Peru - Saqsaywaman

Church of San Cristobal - half way there

Our first day in Cusco was pretty standard. We went shopping in the San Pedro Market. We ate lunch and dinner at our hotel (both were excellent.) And since we had a very short night the day before because of our flight problems, we turned in early. But for our second day we were well rested and more ambitious. We wanted to hike to the Saqsaywaman ruins in the hills above Cusco. This is a famous Inca ruin, one of the most impressive stone walls from antiquity in all of the Americas.

It's a nice hike to reach Saqsaywaman from Cusco. From the Plaza de Armas we climbed up a series of steep, twisting streets to the church of San Cristobal. Like most Spanish buildings, the church and plaza are built on the foundations of an Inca temple. Here we were already quite a way up the hills behind the Plaza de Armas and had a nice view back down to the square and out over the rest of the city. From there we continued up another winding road until we reached a spot where an ancient Inca trail split off leading up to Saqsaywaman for people on foot. We turned off and went up the footpath. It was shorter than the road which circled around to the parking lot behind the monument. It also meant that we didn't have to dodge the traffic on the narrow street.

Inca Trail - is this the way to Cinco de Blanco?

There was an entrance station where we had to buy a ticket to enter the archeological site. It was 70 soles each - about $50 for the two of us. There is no charge for locals. We really didn't mind. If the money was used to take care of the site (it appeared that it was) we didn't mind paying. There were good trails, a large parking lot, and even a nice bathroom (not always a given in Peru). Most importantly, the ruins themselves seemed to be well cared for.

There were lots of local vendors in the parking lot. There is no shortage of free enterprise in Peru. Some were selling souvenirs. Some were selling drinks and snacks. One guy was selling maps and guides to the ruins. I expected him to start yelling "Programs. Get your programs here!" Sandy bought a map from him. We also got drinks and a snack - it had been hard, thirsty work hiking to the ruins. There were the ubiquitous native women in traditional clothes with a llama, willing to pose for pictures for a few Soles. After I took a few sneaky pictures of one of the ladies and her llama, Sandy did pose with her and we paid for the photos.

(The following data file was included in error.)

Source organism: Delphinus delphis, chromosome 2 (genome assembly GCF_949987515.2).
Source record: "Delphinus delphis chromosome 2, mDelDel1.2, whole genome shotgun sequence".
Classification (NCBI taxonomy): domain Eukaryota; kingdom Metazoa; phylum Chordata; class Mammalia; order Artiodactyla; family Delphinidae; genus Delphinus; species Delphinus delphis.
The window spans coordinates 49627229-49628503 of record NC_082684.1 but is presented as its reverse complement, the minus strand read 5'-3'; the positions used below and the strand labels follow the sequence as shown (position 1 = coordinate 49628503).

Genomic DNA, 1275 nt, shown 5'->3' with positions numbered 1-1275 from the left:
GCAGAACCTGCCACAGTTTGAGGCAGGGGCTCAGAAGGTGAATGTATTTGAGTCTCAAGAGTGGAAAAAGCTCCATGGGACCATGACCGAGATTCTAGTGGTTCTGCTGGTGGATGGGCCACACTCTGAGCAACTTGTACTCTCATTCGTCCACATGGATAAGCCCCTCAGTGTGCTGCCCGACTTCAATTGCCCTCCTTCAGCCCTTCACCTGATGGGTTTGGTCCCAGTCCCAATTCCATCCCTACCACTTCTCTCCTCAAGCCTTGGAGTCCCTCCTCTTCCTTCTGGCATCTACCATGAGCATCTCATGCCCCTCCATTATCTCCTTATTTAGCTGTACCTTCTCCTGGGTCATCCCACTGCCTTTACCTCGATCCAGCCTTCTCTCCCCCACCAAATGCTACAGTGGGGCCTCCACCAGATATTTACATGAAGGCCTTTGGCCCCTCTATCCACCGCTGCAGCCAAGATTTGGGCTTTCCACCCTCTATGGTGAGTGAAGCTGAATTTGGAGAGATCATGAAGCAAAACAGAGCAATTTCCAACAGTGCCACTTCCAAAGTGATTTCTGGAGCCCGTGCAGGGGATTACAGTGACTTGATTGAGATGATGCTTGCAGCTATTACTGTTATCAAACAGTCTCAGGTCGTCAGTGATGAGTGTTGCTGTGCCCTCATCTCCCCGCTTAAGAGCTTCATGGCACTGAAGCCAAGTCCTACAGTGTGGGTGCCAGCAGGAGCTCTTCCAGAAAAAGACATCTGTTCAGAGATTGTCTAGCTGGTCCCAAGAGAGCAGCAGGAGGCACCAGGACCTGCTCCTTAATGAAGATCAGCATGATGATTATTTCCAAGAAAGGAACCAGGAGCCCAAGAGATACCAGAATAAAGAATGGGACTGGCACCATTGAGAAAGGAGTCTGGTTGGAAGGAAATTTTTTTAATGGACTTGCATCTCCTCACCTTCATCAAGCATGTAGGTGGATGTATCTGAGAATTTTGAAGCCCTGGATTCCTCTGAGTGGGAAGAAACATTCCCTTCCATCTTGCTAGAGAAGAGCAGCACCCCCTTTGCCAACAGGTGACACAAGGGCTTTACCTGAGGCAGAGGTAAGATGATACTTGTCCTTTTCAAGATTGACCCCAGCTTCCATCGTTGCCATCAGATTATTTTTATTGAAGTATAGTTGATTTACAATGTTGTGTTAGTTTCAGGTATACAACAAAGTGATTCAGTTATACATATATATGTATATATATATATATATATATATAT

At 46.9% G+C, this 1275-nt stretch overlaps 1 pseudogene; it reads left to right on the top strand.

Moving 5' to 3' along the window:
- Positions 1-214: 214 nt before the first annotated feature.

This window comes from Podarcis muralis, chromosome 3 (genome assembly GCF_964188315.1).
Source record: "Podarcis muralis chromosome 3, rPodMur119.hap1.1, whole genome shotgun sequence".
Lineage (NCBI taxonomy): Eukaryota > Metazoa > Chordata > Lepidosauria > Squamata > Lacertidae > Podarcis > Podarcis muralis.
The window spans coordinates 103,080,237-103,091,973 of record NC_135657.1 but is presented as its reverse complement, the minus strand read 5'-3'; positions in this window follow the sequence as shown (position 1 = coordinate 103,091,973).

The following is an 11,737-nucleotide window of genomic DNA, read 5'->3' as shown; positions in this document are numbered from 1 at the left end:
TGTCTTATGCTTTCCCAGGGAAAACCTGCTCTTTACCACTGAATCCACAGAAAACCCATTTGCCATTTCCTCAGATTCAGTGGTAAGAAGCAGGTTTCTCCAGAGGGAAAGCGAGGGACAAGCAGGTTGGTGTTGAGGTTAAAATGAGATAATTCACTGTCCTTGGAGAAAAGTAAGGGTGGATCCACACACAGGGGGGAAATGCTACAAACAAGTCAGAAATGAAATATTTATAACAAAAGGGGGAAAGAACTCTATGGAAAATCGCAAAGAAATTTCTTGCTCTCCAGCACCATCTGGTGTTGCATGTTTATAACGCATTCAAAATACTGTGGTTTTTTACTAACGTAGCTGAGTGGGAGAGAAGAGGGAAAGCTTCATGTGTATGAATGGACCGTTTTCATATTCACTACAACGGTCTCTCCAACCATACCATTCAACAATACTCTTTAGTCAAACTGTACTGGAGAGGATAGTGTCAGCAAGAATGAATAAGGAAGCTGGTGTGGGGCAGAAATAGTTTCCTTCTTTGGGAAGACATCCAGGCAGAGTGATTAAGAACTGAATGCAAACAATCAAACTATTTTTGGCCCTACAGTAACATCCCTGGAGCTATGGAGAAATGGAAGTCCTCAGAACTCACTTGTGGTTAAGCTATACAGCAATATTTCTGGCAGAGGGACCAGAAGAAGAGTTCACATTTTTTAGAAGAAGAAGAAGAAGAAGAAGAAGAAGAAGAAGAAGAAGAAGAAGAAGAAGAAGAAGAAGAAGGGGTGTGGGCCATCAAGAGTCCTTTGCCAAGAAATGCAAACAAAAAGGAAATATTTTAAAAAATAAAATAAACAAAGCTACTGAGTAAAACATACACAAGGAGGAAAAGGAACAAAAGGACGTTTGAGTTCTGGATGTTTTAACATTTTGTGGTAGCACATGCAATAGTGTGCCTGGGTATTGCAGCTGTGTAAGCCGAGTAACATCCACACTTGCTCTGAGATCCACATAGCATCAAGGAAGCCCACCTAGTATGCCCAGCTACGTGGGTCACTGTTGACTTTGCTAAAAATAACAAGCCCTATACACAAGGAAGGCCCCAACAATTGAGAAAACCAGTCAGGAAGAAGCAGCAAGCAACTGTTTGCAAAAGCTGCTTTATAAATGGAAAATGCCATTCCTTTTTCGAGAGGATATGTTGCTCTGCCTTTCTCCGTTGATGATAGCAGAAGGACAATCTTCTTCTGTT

We started at the back of the ruins. First we walked through the Chinkana, or Maze. We were in a maze of twisty little passages, all alike (sorry - just had a flashback there) through the rock formations there. Then there was a large bowl known as Muyukancha that looked a little like a Roman or Greek ampitheatre. Most scholars think that was indeed what it was used for but there are other theories as well. After the ampitheatre came the weird rock formation of the Rodadero. The face of the rock has numerous smooth grooves and there were lots of kids using them as slides. We walked up one of the shorter, less steep grooves and it was a bit of a challenge. From the top of the Rodadero we had a great view of the main walls of Saqsaywaman across an open field. So near and yet so far - the side we had to descend was quite steep and took some work to get down. Then we crossed over to look at the main attraction, the three giant walls. It's easy to understand why the Spanish originally thought that the place was built as a fortress, although now it is believed that it was actually for religious ceremonies.

Sandy and the walls of Saqsaywaman

The walls of Saqsaywaman are amazing. They line three terraces and the longest wall is four hundred meters long. The three walls are each about six meters high. The individual blocks are huge. The largest block on the site is estimated to weigh between one hundred and two hundred tons. These blocks were moved to the site using only ropes. Hundreds of men were required to pull a single block.

Even more amazing is the precision with which the rocks are fitted together. Although the rocks all have irregular shapes, no mortar is used to hold the wall together. The rocks fit together so precisely that there is not even enough of a gap anywhere to insert a single sheet of paper. (A standard sheet of printer paper is .1mm think - I knew that you would just have to ask.) The huge blocks were fitted using only stone carving tools. The exact technique used to make such perfect joints is not known. The effort and the patience required to make the walls must have been incredible.